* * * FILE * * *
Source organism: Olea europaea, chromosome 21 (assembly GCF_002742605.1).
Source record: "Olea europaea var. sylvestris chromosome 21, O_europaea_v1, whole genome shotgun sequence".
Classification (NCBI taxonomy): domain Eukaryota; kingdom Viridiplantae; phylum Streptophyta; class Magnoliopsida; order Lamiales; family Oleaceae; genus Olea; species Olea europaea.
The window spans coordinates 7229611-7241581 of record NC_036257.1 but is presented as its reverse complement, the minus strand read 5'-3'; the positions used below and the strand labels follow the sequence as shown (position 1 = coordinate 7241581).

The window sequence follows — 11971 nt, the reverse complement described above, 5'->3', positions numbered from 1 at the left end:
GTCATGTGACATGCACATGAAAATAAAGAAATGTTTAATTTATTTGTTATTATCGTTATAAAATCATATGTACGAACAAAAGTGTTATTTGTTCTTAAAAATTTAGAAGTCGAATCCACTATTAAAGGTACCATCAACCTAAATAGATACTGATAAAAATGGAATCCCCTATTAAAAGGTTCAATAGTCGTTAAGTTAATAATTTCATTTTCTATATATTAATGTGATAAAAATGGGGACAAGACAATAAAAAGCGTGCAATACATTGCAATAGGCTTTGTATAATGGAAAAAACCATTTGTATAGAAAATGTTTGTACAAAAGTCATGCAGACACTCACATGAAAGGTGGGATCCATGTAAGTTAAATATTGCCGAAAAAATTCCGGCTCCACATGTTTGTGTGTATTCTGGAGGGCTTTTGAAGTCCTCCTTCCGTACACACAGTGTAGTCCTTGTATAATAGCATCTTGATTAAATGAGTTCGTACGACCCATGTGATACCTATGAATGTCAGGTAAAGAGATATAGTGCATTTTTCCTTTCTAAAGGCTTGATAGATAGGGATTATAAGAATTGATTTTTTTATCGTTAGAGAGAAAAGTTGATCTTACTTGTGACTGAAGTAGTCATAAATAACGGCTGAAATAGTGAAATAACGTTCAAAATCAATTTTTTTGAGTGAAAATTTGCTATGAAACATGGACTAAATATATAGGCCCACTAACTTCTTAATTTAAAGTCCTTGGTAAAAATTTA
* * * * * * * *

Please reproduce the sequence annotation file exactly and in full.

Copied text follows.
Source organism: Olea europaea, chromosome 21 (assembly GCF_002742605.1).
Source record: "Olea europaea var. sylvestris chromosome 21, O_europaea_v1, whole genome shotgun sequence".
Classification (NCBI taxonomy): domain Eukaryota; kingdom Viridiplantae; phylum Streptophyta; class Magnoliopsida; order Lamiales; family Oleaceae; genus Olea; species Olea europaea.
The window spans coordinates 7229611-7241581 of record NC_036257.1 but is presented as its reverse complement, the minus strand read 5'-3'; the positions used below and the strand labels follow the sequence as shown (position 1 = coordinate 7241581).

The window sequence follows — 11971 nt, the reverse complement described above, 5'->3', positions numbered from 1 at the left end:
GTCATGTGACATGCACATGAAAATAAAGAAATGTTTAATTTATTTGTTATTATCGTTATAAAATCATATGTACGAACAAAAGTGTTATTTGTTCTTAAAAATTTAGAAGTCGAATCCACTATTAAAGGTACCATCAACCTAAATAGATACTGATAAAAATGGAATCCCCTATTAAAAGGTTCAATAGTCGTTAAGTTAATAATTTCATTTTCTATATATTAATGTGATAAAAATGGGGACAAGACAATAAAAAGCGTGCAATACATTGCAATAGGCTTTGTATAATGGAAAAAACCATTTGTATAGAAAATGTTTGTACAAAAGTCATGCAGACACTCACATGAAAGGTGGGATCCATGTAAGTTAAATATTGCCGAAAAAATTCCGGCTCCACATGTTTGTGTGTATTCTGGAGGGCTTTTGAAGTCCTCCTTCCGTACACACAGTGTAGTCCTTGTATAATAGCATCTTGATTAAATGAGTTCGTACGACCCATGTGATACCTATGAATGTCAGGTAAAGAGATATAGTGCATTTTTCCTTTCTAAAGGCTTGATAGATAGGGATTATAAGAATTGATTTTTTTATCGTTAGAGAGAAAAGTTGATCTTACTTGTGACTGAAGTAGTCATAAATAACGGCTGAAATAGTGAAATAACGTTCAAAATCAATTTTTTTGAGTGAAAATTTGCTATGAAACATGGACTAAATATATAGGCCCACTAACTTCTTAATTTAAAGTCCTTGGTAAAAATTTA